Blog One – Forensic Anthropology

In considering professional associations within subfields of biological anthropology a number of organizations provided professional structure and credentialing for individuals practicing in this field. Rather than examining the credentialing aspect of professional groups, I attempted to find an organization that embodied research and education to advance knowledge gained over time. The American Academy of Forensic Sciences (AAFS) supports these goals and is a multidisciplinary organization that uses scientific practice to support the legal system. The mission of the academy listed on its website is to “promote professionalism, integrity, competency, education, foster research, improve practice, and encourage collaboration in the forensic sciences.” This organization appears to be dedicated to advancing this subfield of anthropology that highlights an important aspect of science interacting with our government and its judicial system.

With these all-encompassing objectives, the AAFS has existed since 1948 and has over 7,000 members from the U.S., Canada, and 70 more countries. They publish the Journal of Forensic Sciences, organize scientific meetings and webinars, and approve and publish scientific papers and research findings. In order for an organization to provide valid professional advice it must deliver unbiased information to its members and the public at large in order for it to pass any scrutiny that may arise during legal proceedings. Forensic Anthropology provides expert testimony for public and private proceedings that affect people in many different ways.

Although anthropology is a very broad field encompassing the study of our culture and its interaction with our history, forensic anthropology provides important ways for scientists to use their expertise to clarify questions for our society on a daily basis. In crime scenes that are evident throughout the world on news programs, forensic evidence must be collected, analyzed, and documented with great care. It is amazing that simple skeletal remains can be recovered in such a way so as to recreate the person’s identity and specific issues surrounding their death with a minimal volume of material. For these types of crimes the burden of proof in court requires an immense amount of evidence for convictions beyond a reasonable doubt. The AAFS helps to update anthropologists who typically have a PhD with extensive knowledge of osteology and anatomy. It appears as though students who anticipate entering the field also have a strong background in archeology. Most forensic anthropologists consult for medical examiners or coroners who take responsibility for researching untoward deaths.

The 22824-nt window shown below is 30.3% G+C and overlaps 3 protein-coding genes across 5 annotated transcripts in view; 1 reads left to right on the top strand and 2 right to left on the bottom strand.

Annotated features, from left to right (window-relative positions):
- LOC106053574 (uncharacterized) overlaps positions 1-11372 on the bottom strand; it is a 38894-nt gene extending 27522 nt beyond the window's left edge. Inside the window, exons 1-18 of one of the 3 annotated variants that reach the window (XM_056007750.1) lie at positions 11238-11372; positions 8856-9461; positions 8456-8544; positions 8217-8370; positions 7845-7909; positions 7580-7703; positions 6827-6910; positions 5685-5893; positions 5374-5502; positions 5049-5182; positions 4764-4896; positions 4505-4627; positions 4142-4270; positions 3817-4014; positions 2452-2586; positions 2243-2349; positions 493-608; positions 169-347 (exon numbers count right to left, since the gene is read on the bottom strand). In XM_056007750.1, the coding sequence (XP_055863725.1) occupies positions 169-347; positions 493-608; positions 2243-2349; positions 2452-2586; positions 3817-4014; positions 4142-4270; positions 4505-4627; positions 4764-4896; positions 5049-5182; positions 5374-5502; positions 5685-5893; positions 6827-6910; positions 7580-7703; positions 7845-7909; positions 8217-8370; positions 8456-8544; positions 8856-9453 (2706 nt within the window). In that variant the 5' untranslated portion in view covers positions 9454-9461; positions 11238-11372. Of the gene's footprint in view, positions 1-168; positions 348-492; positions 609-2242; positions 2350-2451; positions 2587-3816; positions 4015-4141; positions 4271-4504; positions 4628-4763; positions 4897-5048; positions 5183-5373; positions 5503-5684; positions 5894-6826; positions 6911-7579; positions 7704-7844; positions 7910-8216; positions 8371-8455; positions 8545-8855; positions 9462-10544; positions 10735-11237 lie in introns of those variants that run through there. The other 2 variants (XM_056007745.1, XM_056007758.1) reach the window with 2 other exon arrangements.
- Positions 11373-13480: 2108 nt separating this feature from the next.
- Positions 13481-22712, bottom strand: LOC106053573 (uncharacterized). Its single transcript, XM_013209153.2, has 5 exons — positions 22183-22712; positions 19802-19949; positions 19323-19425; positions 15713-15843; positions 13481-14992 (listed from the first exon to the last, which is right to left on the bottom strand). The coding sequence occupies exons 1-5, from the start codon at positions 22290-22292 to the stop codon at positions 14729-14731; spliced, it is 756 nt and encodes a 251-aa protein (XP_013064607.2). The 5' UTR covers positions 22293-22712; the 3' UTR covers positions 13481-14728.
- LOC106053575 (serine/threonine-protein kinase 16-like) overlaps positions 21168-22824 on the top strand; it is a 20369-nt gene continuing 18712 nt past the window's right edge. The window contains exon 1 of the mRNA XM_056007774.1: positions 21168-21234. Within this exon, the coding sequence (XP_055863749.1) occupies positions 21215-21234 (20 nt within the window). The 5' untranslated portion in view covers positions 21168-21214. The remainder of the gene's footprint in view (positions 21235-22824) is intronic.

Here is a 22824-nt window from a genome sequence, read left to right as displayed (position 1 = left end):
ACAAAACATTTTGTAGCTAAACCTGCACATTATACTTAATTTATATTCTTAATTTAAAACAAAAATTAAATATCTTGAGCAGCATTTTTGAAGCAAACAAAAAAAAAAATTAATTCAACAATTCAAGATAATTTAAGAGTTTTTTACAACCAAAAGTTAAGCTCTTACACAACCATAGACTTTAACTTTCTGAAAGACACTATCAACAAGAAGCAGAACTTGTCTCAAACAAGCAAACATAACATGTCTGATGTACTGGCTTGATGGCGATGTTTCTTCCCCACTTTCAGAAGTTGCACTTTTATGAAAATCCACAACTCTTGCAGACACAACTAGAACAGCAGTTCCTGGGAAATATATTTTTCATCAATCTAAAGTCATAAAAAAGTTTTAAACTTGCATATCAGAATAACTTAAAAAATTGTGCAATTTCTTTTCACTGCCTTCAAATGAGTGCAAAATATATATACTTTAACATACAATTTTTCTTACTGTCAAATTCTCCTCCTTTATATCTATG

Forensic Anthropology takes place in the field, laboratory, and courtroom. The process of identifying evidence and analyzing scant amounts of data is a tedious process that involves using inferences to support probable facts. They may find a mandible with only three teeth remaining, a small amount of microscopic fibers, a drop of blood containing a DNA profile, a handgun possibly having fired a bullet removed from a victim’s skull, a tire track from a muddy yard, or a chemical poison requiring gas chromatography. The potential types of evidence are endless, but each can make the difference in solving a Sherlock Holmes mystery.

As anthropology is the study of humans, forensic anthropology supplies a defined subset of human existence. The analysis of information about a human’s death is tremendously important when issues of criminal activity are in question or simply to provide closure during a time of family loss. The American Academy of Forensic Sciences supports its members’ needs for education and dissemination of research information that is critical to maintain the highest standards of professional activities. Forensics provides a meaningful bridge between science and the legal system.

One thought on “Blog One – Forensic Anthropology

  1. The scope of the American Academy of Forensic Sciences intrigued me, so I ventured to their site to see how many fields they brought together in their mission of forensic science advancement. I had not considered the inclusion of engineers and physicists, but, upon reflection, there are most certainly investigational aspects of crimes that would be greatly aided by engineer and physicist involvement. Car and building structure and damage being the initial and most obvious. Their inclusion of psychiatrists and psychologists also caught my attention, focused on the relation to anthropology; the mindset or thought pattern of the victim or criminal would be contingent on their culture, which would require collaboration between an anthropologist and a psychologist if the investigation focused on a person who was not of a local, or locally understood, culture.

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